Some short fiction or essay titles will have names that are easily related to the content, like “How I Saved Zombies With Essential Oils.”

Others might have obscure titles, like “Calculating,” which is a story about a self-driving car. When a title is not obvious, ask yourself what the predominant topic or image is in the piece and add it to the title. I titled mine “Calculating_self-driving car,” because I know I will remember it as “that self-driving car story.”

Title your work intentionally for ease of access.

The Best Writing Organization System

The best system will always be the one you use. My method may or may not work for you, but thinking through how to simplify and standardize a system for yourself is what’s important.

And before I wrap up, may I offer you one final tip? Back up your work regularly. If you think you have it set to do so automatically, check it monthly. 

For the non-techie: Choose one place to save work. Then create at least one backup that you update regularly and learn to do it for yourself. (There are articles and videos that can help you do this, or you can find someone to help you.)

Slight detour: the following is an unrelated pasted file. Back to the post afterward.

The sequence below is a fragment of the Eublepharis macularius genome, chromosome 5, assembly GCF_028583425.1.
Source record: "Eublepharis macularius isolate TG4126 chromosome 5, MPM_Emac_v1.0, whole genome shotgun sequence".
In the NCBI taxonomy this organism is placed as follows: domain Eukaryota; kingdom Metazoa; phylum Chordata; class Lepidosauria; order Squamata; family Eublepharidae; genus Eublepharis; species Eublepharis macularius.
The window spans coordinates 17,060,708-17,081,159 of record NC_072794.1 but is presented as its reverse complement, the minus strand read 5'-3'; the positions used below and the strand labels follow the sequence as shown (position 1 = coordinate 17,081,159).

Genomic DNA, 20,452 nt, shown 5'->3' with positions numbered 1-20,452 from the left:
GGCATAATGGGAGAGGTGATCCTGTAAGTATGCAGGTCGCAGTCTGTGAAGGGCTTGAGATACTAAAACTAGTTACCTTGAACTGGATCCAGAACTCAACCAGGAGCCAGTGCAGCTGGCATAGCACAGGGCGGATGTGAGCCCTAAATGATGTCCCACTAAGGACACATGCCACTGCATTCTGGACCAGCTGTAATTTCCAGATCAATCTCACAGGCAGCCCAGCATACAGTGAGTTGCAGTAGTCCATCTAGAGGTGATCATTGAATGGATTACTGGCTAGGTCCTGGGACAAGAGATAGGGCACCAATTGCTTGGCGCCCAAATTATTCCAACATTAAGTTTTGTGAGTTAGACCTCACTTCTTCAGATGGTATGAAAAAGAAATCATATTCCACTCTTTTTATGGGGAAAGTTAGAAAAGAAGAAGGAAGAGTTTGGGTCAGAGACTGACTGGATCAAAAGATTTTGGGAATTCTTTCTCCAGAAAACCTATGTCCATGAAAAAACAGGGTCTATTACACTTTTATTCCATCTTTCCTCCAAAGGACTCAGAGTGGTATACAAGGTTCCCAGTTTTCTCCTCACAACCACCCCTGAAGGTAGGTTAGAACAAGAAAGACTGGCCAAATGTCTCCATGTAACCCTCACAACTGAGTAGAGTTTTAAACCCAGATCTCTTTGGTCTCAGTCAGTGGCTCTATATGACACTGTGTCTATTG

Where do you save your work? Do you have a system? Share in the comments.


Take fifteen minutes to write a scene where a character needs a file (or something important) and can't find it. Up the stakes by making it something he or she needs in an hour, or give them added pressure like an overbearing supervisor standing over his or her shoulder while they look.

Share your practice and encourage one another in the comments. And when you save your scene, remember to put it somewhere you'll be able to find it later!

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Sue Weems is a writer, teacher, and traveler with an advanced degree in (mostly fictional) revenge. When she’s not rationalizing her love for parentheses (and dramatic asides), she follows a sailor around the globe with their four children, two dogs, and an impossibly tall stack of books to read. You can read more of her writing tips on her website.


  1. Monica McKinnon Dannenberger

    Oh, I needed this! I have a love-hate relationship with Dropbox, which is to say I love it when something syncs to the right place, and hate it when it doesn’t happen. Which is most of the time. I am also pen-pals with the help—make that HELP!!—representative from Scrivener, who probably thinks I’m making up problems to test her. I use Scrivener to store all of my writing…ideas, stories, research…and it has simplified my writing life immeasurably, as long as I can get it to play nice with Dropbox and sync everything. Sometimes I long for the old notebook with the colored tabs; it always synced!